Async methods return type

 
One of the questions I am often asked about the async/await keywords is about the return type. Specifically about the void return type for async method. Here is a small explanation about the three possible return type :
 

Void

If an async method returns void, it can’t be awaited. It is a “fire and forget” mode, where the async method will run in parallel with the calling method. It should be avoided if possible because, as said, it is not awaitable (You have to return Task or Task to be awaitable). The main usage is for compatibility with event handlers which must return void.
Example with this code :
using System;
using System.Threading.Tasks;

namespace ConsoleApplication1
{
    class Program
    {
        static void Main(string[] args)
        {
            var instance = new TestAsync();

            instance.TestVoid();

            Console.ReadKey();
        }
    }


    public class TestAsync
    {
        async public void TestVoid()
        {
            Console.WriteLine("Before async method...");
            ReturnVoid();
            Console.WriteLine("After async method...");
        }

        async public void ReturnVoid()
        {
            Console.WriteLine("   Wait for 2 seconds...");
            await Task.Delay(2000);
            Console.WriteLine("   Wait is over...");
        }
    }
}

If you run it :

As you see, the Main method continues independently of the sync method

Task

You have to see it as Task. If your method returns nothing, then the async version should return Task so it will be awaitable.
Example :
using System;
using System.Threading.Tasks;

namespace ConsoleApplication1
{
    class Program
    {
        static void Main(string[] args)
        {
            var instance = new TestAsync();

            instance.TestVoidAwaitable();

            Console.ReadKey();
        }
    }


    public class TestAsync
    {
        async public void TestVoidAwaitable()
        {
            Console.WriteLine("Before async method...");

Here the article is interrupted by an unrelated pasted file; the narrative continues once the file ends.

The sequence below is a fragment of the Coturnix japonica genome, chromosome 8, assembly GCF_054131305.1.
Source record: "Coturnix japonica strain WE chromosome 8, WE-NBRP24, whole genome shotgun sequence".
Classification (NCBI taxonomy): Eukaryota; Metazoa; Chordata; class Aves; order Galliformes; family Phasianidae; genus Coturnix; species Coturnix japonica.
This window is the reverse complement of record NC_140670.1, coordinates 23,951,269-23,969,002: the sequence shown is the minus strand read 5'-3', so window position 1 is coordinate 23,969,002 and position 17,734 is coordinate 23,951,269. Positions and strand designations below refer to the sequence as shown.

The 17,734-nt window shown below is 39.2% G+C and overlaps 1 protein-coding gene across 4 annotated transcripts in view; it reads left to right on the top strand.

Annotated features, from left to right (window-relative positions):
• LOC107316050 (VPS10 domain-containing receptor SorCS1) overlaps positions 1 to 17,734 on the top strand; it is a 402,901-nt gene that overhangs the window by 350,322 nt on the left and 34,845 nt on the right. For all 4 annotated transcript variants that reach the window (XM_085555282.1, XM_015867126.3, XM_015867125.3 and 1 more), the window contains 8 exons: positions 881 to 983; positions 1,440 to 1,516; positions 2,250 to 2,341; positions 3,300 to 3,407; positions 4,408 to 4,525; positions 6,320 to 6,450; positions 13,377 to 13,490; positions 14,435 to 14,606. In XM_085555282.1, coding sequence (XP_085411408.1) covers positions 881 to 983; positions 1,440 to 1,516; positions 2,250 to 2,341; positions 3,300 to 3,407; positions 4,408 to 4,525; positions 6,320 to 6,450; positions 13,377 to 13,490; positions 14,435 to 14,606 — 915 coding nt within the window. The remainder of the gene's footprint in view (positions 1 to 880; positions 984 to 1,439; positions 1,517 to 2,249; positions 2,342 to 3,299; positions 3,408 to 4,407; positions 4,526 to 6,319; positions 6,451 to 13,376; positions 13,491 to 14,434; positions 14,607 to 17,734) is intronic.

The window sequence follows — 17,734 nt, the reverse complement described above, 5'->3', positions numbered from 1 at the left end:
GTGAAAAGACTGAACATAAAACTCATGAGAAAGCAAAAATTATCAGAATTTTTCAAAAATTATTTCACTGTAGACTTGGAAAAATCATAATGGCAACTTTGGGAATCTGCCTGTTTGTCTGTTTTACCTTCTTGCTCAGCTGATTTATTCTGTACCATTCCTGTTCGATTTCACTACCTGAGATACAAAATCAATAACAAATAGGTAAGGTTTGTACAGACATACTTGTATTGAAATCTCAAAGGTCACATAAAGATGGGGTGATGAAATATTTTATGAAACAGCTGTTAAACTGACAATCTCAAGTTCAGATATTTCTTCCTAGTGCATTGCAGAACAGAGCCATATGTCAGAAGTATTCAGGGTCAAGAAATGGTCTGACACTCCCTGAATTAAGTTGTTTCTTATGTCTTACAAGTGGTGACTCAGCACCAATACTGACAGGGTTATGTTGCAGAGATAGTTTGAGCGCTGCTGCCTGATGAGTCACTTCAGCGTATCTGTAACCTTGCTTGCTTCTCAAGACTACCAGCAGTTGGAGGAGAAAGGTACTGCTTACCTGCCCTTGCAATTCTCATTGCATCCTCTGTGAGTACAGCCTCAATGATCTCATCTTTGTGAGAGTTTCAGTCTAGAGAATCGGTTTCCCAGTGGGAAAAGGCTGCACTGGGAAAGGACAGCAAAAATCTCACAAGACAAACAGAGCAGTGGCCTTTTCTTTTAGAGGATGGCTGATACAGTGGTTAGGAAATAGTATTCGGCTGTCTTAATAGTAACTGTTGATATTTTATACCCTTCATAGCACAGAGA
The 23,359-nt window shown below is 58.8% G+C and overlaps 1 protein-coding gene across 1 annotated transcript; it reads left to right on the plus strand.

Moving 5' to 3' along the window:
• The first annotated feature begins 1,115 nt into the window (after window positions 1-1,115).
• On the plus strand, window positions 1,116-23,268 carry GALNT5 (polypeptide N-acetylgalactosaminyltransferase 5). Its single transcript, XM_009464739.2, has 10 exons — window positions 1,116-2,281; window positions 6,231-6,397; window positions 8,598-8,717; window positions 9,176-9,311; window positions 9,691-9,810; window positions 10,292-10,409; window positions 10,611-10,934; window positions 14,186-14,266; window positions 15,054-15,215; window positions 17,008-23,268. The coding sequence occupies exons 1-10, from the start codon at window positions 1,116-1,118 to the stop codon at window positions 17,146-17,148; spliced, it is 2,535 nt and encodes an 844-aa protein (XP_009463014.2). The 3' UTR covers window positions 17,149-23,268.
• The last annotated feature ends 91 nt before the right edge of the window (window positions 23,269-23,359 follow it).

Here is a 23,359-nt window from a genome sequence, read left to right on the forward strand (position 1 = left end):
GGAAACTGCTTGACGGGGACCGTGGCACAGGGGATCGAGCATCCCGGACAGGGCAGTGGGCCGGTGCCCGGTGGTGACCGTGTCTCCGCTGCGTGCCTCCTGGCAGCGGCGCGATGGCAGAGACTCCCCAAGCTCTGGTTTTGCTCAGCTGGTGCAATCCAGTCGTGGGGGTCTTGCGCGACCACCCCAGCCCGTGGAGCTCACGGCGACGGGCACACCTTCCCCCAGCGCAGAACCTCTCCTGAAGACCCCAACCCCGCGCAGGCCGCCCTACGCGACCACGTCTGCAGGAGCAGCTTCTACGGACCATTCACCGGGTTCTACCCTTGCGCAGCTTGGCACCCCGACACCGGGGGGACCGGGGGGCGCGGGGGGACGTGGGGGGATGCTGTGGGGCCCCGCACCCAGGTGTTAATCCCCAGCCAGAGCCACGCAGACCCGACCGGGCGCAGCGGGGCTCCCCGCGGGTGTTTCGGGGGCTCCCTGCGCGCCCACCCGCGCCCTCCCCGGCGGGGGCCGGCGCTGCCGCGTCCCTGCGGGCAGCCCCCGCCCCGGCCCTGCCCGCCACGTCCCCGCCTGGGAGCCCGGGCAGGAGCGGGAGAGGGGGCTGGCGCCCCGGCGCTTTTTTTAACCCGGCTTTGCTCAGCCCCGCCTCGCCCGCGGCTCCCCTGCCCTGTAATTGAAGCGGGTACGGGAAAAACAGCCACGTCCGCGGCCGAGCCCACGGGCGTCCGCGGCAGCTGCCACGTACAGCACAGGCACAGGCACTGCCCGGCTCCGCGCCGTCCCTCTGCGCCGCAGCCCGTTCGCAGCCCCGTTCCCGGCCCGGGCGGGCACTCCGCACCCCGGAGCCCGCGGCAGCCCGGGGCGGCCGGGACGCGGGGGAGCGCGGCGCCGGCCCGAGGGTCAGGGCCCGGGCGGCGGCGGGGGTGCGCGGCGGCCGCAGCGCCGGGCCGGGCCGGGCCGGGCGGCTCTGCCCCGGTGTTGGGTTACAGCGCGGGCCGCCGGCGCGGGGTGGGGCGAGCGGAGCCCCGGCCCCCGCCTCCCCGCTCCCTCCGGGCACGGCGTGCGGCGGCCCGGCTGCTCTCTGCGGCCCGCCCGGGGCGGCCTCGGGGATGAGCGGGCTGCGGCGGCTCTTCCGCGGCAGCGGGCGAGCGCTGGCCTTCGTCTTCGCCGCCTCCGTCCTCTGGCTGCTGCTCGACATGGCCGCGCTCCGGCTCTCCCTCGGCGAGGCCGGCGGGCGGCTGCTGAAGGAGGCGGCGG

await ReturnVoidAwaitable();
            Console.WriteLine("After async method...");
        }

        async Task ReturnVoidAwaitable()
        {
            Console.WriteLine("   Wait for 2 seconds...");
            await Task.Delay(2000);
            Console.WriteLine("   Wait is over...");
        }

    }
}
 
Result :

Task

If your method returns a type T, then the async version must return Task to be awaitable.
Example :
using System;
using System.Threading.Tasks;

namespace ConsoleApplication1
{
    class Program
    {
        static void Main(string[] args)
        {
            var instance = new TestAsync();

            instance.TestStringAwaitable();

            Console.ReadKey();
        }
    }


    public class TestAsync
    {
        async public void TestStringAwaitable()
        {
            Console.WriteLine("Before async method...");
            Console.WriteLine("      Method returns : " + await ReturnStringAwaitable());
            Console.WriteLine("After async method...");
        }

        async Task ReturnStringAwaitable()
        {
            Console.WriteLine("   Wait for 2 seconds...");
            await Task.Delay(2000);
            Console.WriteLine("   Wait is over...");
            return "Hello world!";
        }
    }
}
 
Result :
 
Pretty easy, just have to get used to return nothing or a type T when the method definition states it returns Task and Task respectively !
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Olivier

Olivier

Mobile Engineer at Arcana Studio
Freelance developer. Passionate for mobile Development and IoT. Expert in WinRT and Xamarin. MVP Windows Platform Development Nokia Developer Champion